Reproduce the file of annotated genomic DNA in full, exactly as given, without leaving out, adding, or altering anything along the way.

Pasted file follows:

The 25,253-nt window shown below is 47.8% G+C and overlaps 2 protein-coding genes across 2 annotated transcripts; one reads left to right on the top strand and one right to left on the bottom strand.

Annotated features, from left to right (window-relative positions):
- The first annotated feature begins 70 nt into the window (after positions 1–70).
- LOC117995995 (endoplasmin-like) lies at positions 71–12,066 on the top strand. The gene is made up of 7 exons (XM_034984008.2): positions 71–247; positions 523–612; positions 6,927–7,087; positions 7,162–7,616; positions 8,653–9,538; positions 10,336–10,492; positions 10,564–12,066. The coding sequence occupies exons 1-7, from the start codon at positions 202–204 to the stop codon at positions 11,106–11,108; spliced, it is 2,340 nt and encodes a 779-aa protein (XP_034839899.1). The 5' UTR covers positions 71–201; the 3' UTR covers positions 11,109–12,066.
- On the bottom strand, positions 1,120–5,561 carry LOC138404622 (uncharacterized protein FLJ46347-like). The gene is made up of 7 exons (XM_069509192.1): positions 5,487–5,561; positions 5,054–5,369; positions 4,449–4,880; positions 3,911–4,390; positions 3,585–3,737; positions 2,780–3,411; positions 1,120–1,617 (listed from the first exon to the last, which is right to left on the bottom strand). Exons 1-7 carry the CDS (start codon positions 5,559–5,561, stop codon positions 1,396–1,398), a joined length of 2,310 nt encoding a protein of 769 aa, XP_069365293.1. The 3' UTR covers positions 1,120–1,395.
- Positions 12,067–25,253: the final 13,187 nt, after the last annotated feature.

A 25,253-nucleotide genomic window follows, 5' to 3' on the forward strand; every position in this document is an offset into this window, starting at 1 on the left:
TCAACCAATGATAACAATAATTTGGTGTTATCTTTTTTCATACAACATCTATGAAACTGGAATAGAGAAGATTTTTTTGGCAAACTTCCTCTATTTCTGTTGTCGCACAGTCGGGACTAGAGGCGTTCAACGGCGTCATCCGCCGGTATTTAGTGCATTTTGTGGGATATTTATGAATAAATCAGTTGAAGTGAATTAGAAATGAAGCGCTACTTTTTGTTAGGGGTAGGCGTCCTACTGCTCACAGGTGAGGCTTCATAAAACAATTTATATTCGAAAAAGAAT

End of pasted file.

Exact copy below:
The 25,253-nt window shown below is 47.8% G+C and overlaps 2 protein-coding genes across 2 annotated transcripts; one reads left to right on the top strand and one right to left on the bottom strand.

Annotated features, from left to right (window-relative positions):
- The first annotated feature begins 70 nt into the window (after positions 1–70).
- LOC117995995 (endoplasmin-like) lies at positions 71–12,066 on the top strand. The gene is made up of 7 exons (XM_034984008.2): positions 71–247; positions 523–612; positions 6,927–7,087; positions 7,162–7,616; positions 8,653–9,538; positions 10,336–10,492; positions 10,564–12,066. The coding sequence occupies exons 1-7, from the start codon at positions 202–204 to the stop codon at positions 11,106–11,108; spliced, it is 2,340 nt and encodes a 779-aa protein (XP_034839899.1). The 5' UTR covers positions 71–201; the 3' UTR covers positions 11,109–12,066.
- On the bottom strand, positions 1,120–5,561 carry LOC138404622 (uncharacterized protein FLJ46347-like). The gene is made up of 7 exons (XM_069509192.1): positions 5,487–5,561; positions 5,054–5,369; positions 4,449–4,880; positions 3,911–4,390; positions 3,585–3,737; positions 2,780–3,411; positions 1,120–1,617 (listed from the first exon to the last, which is right to left on the bottom strand). Exons 1-7 carry the CDS (start codon positions 5,559–5,561, stop codon positions 1,396–1,398), a joined length of 2,310 nt encoding a protein of 769 aa, XP_069365293.1. The 3' UTR covers positions 1,120–1,395.
- Positions 12,067–25,253: the final 13,187 nt, after the last annotated feature.

A 25,253-nucleotide genomic window follows, 5' to 3' on the forward strand; every position in this document is an offset into this window, starting at 1 on the left:
TCAACCAATGATAACAATAATTTGGTGTTATCTTTTTTCATACAACATCTATGAAACTGGAATAGAGAAGATTTTTTTGGCAAACTTCCTCTATTTCTGTTGTCGCACAGTCGGGACTAGAGGCGTTCAACGGCGTCATCCGCCGGTATTTAGTGCATTTTGTGGGATATTTATGAATAAATCAGTTGAAGTGAATTAGAAATGAAGCGCTACTTTTTGTTAGGGGTAGGCGTCCTACTGCTCACAGGTGAGGCTTCATAAAACAATTTATATTCGAAAAAGAAT